Thursday, February 11, 2016
Author: David Schwartz J.D. CPA
Modern financial markets are a finely woven tapestry of market makers, investment products and vehicles, and investors with diverse expectations and risk appetites. Holding the whole thing together is a structure of rules and regulations. Altering this intricate weaving is always fraught with risk, and tugging on one thread may unravel another. The Securities and Exchange Commission’s recent liquidity and derivatives rule proposals for mutual funds and ETFs may have set the stage for a major unraveling. The combination of these two proposals, if implemented as currently written, may unintentionally create conditions that would drive investors from ETFs toward riskier and less well-regulated exchange traded notes (ETNs).
As we mentioned in our December 15, 2015 post, SEC Proposes Derivatives Regime for Mutual Funds, ETFs, and BDCs, under the proposal, in order to use derivatives, funds (including ETFs) would be required to comply one of two alternative portfolio limitations designed to limit the amount of leverage the fund may undertake through investment in derivatives to 150%. ETFs that are 200% or 300% leveraged as a result of derivatives in their portfolios would obviously fail to meet this test and be in violation.
As we described in our January 19, 2016 post, Pushback on SEC Liquidity Proposals, the SEC’s proposal on liquidity, if adopted, would require that no more than 15% of a fund’s portfolio be comprised of securities that would take longer than seven days to liquidate without moving the market. In addition, the new proposed rules would require mutual funds and ETFs to implement liquidity risk management programs and enhance disclosures regarding fund liquidity and redemption practices.
Bloomberg analyst Eric Balchunas and Dave Nadig, Director of ETFs at FactSet Research Systems, warn that, if implemented, these proposed liquidity limitations would mean that “every broad corporate and high-yield bond fund and every broad emerging markets fund would be in trouble."
Consequently, the combination of these two rule proposals may put $225 billion worth of ETF assets at risk of being in violation, and unintentionally drive investors away from well-regulated ETFs to other less well-regulated products like ETNs. ETNs are debt notes issued by a bank. When an investor purchases an ETN, the bank promises a certain pattern of return based on what the value of the ETN is linked to. ETNs can be linked to practically anything, like precious metals, commodities, obscure equities, and can employ sophisticated strategies that would be impractical or impossible to make fit into a traditional ETF. ETNs are not funds, but unsecured debt obligations and are merely registered as securities under the Securities Act of 1933. As a result, they do not provide to investors the protections afforded by the Investment Company Act of 1940 as ETFs do, and are inherently riskier than ETFs. ETNs expose investors to vastly greater credit risk than ETFs because, whereas ETFs (even leveraged ETFs) are actually required to hold the bonds or derivatives in their portfolios, ETNs are not required to physically hold anything. That means that a failure of an ETN’s sponsor could leave investors with absolutely nothing at all. In addition, ETNs sometimes have hidden fees a host of different tax treatments and complications not present with ETFs.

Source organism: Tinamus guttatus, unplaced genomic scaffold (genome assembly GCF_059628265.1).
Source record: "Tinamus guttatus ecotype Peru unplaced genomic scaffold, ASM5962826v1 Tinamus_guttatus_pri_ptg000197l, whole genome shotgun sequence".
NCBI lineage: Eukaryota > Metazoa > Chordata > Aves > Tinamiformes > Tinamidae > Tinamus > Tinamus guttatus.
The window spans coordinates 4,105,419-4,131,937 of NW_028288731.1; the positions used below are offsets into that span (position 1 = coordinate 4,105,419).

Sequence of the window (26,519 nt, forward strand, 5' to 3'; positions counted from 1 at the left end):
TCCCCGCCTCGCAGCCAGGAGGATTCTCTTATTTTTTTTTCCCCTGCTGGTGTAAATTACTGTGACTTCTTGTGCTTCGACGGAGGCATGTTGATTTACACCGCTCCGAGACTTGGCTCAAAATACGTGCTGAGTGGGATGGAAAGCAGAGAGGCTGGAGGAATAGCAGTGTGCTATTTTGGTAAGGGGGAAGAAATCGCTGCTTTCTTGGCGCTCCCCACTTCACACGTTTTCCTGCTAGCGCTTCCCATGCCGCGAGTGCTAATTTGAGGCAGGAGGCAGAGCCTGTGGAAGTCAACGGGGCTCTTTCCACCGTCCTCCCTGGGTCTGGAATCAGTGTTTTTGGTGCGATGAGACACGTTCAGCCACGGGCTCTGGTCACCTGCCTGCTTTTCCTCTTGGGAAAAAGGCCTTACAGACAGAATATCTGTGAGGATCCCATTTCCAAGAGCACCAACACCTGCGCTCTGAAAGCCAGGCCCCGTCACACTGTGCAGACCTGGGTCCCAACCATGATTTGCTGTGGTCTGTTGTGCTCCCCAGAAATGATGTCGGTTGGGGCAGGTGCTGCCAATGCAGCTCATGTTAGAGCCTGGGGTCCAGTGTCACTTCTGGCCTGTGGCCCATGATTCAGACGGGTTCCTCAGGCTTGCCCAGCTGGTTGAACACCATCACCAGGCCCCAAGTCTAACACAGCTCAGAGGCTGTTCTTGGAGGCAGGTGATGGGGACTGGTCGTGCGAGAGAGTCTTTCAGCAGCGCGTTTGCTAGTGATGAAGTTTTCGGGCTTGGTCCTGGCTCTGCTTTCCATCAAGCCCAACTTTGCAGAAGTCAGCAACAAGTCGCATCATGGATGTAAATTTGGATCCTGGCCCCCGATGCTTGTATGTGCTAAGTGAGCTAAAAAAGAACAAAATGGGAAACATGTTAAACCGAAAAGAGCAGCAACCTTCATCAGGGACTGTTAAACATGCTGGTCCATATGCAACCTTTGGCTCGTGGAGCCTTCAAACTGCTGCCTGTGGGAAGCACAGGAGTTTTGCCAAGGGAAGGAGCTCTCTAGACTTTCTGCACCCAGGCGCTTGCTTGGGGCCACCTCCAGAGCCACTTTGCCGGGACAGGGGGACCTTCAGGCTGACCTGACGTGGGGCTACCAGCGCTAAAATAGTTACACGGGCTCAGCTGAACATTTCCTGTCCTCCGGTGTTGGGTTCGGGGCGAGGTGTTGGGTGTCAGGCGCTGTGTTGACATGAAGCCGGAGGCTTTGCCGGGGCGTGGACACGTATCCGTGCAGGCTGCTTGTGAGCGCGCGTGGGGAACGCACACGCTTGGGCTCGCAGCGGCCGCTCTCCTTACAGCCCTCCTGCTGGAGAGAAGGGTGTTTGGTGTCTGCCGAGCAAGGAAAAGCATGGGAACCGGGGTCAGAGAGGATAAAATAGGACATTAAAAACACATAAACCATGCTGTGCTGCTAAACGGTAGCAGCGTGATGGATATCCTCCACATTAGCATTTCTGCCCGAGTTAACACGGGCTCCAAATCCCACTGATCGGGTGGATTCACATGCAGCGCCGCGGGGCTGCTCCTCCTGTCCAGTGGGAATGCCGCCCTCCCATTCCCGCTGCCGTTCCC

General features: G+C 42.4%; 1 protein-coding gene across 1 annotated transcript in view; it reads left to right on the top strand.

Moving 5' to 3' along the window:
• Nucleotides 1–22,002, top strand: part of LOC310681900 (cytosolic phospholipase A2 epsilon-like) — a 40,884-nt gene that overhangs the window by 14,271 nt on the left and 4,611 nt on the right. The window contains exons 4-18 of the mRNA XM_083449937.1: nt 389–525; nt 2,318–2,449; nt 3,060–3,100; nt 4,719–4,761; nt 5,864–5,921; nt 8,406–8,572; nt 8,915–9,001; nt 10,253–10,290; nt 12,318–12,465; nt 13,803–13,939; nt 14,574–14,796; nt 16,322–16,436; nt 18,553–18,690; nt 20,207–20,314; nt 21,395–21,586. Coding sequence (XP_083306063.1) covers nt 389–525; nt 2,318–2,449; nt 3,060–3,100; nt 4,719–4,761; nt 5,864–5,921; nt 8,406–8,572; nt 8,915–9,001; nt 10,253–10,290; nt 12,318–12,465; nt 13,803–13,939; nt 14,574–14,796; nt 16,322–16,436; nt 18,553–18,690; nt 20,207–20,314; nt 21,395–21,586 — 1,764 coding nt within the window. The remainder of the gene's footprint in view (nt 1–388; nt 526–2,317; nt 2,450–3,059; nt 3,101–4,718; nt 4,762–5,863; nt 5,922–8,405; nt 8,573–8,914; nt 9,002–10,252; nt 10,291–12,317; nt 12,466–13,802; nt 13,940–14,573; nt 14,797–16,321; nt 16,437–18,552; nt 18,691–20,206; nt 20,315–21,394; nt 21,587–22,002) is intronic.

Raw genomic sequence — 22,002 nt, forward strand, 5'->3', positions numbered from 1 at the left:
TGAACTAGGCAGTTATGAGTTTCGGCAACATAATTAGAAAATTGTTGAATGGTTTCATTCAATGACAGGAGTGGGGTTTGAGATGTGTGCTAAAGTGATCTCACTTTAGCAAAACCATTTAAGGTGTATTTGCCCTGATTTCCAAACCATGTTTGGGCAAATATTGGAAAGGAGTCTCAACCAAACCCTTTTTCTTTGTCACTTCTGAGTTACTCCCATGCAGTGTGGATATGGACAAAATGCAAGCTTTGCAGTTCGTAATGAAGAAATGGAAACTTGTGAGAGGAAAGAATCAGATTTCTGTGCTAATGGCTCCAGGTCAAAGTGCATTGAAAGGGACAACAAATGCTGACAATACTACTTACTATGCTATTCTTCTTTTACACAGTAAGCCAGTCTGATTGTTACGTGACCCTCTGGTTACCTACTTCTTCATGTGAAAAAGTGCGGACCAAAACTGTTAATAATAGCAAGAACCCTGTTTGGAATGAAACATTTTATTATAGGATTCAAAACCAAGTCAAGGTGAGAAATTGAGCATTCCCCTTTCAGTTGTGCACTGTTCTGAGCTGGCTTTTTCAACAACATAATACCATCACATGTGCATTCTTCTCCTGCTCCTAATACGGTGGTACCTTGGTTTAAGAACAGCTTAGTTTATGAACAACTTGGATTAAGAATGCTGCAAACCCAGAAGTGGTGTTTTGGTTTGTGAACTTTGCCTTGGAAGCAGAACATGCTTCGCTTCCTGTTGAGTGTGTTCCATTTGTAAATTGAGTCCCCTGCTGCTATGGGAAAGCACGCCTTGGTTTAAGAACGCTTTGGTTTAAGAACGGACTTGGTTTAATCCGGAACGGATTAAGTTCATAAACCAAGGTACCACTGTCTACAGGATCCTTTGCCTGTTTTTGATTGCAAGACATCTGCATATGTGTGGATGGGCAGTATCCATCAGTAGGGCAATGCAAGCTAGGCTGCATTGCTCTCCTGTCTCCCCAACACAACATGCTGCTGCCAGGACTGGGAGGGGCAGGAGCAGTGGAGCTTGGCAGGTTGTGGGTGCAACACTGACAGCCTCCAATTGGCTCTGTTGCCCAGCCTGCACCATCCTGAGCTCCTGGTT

There has already been a marked slowdown in ETF issuance as banks have been unwilling to deal with the offsetting balance sheet entries on their living wills. If they are adopted without significant changes to address the problems they pose for ETFs, these two proposals could drive ETFs to the mat while at the same time protecting a whole class of investors far less. While intending to deal with derivatives, leverage, and liquidity in mutual funds, the SEC may have yanked a couple of threads that could unravel the ETF industry.